SCOTUS health care ruling could cost White Oak firm over half its business

United Benefits Agency sells care plans

CINCINNATI - David Kross' emotions turned from concern to worry Thursday.

The change came as he read news accounts of the Supreme Court upholding President Obama's health care reform act.

"We're going to lose 60 percent of our business come 2014," he said.  "It's going to change the marketplace forever."

Kross is Vice-President of United Benefits Agency, Inc., in White Oak.  The company sells health care coverage to small businesses.  In 2014 those companies won't be required to buy coverage.  Instead, their employees will have to purchase health care plans on their own.

"Every American will have to purchase coverage through one of the available options that are out there," he said.  "They don't have an excuse not to take the coverage.  It's a huge change."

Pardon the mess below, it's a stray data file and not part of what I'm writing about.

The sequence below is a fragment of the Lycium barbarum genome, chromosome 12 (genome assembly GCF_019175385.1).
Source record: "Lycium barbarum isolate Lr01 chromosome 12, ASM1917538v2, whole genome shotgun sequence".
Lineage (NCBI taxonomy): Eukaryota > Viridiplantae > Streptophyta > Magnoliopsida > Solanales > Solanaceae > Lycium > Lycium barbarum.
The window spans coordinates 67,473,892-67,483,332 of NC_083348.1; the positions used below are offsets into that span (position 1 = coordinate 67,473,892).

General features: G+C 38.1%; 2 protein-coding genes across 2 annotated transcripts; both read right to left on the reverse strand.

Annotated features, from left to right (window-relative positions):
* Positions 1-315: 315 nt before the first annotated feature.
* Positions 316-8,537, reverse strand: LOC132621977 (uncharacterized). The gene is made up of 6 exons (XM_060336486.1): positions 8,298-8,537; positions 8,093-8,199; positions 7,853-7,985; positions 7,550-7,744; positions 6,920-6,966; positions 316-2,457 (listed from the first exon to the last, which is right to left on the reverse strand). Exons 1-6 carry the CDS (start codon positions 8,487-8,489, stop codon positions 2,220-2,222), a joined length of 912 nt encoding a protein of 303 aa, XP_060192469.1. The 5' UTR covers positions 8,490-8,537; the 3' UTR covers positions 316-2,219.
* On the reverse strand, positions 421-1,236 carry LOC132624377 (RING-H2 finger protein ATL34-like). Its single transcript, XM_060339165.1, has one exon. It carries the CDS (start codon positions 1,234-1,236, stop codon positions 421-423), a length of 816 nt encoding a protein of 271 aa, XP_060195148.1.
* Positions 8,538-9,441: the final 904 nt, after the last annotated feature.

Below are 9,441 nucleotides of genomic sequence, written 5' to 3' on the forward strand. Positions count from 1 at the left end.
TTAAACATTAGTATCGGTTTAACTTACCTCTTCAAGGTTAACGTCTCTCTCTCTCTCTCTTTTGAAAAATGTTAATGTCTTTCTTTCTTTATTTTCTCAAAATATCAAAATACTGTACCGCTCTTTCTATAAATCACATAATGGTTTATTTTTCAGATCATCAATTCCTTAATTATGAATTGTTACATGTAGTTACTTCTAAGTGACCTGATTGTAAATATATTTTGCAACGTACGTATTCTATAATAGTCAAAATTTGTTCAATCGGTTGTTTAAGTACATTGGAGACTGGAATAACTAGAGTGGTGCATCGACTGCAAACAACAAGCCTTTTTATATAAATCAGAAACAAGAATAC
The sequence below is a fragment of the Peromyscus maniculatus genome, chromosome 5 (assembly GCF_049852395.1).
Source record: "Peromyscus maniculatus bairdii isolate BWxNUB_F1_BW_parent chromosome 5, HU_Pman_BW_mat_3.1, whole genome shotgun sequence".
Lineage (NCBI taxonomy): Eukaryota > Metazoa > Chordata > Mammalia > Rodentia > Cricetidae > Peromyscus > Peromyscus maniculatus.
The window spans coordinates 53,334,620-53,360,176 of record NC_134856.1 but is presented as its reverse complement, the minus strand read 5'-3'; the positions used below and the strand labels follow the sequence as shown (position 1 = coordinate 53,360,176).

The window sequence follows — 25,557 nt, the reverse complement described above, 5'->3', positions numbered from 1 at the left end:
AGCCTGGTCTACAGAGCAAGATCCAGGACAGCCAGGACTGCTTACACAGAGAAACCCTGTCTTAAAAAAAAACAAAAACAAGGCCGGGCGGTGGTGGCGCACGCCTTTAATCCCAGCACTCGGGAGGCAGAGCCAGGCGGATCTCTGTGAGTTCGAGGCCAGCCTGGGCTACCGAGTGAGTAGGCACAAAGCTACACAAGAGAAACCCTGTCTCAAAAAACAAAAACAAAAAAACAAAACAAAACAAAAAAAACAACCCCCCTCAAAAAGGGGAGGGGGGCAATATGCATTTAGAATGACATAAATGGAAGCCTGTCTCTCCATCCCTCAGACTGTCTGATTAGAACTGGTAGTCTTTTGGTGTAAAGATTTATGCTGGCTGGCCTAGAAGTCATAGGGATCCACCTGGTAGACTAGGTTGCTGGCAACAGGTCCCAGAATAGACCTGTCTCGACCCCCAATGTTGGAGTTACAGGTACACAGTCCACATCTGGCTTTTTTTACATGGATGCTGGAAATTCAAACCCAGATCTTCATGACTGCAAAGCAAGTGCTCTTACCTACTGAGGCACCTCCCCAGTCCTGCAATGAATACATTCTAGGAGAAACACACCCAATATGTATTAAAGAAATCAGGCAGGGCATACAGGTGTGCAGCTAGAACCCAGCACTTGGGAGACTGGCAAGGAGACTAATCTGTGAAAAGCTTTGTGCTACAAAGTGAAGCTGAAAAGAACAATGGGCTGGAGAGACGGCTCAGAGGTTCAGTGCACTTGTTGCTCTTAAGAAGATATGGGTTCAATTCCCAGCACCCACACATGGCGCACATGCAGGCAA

On the plus side, Kross said the benefits of the plan are guaranteed coverage and no denial of coverage for pre-existing conditions.  He added the biggest negative is that prices are going to go up.

So, for United Benefits, the future is uncertain.

"It will be interesting to see if we're still here," he said.  "Sixty percent of our small business group clients have already said that come 2014 they would probably not offer coverage because there's no penalty for them not to offer coverage."

He added the only way employees can get a subsidy from the federal government is if they don't offer a group health plan and that individual buys from the exchange.

Another business owner said he's not sure whether to offer coverage, since it might be easier to pay fines for non-compliance than pay for medical insurance.

He cited as an example an employee that costs the company $15,000 year for health care.  It might be cheaper to give that person a $10,000 stipend to buy insurance, pay a fine of possibly $2,000 and still come out ahead.

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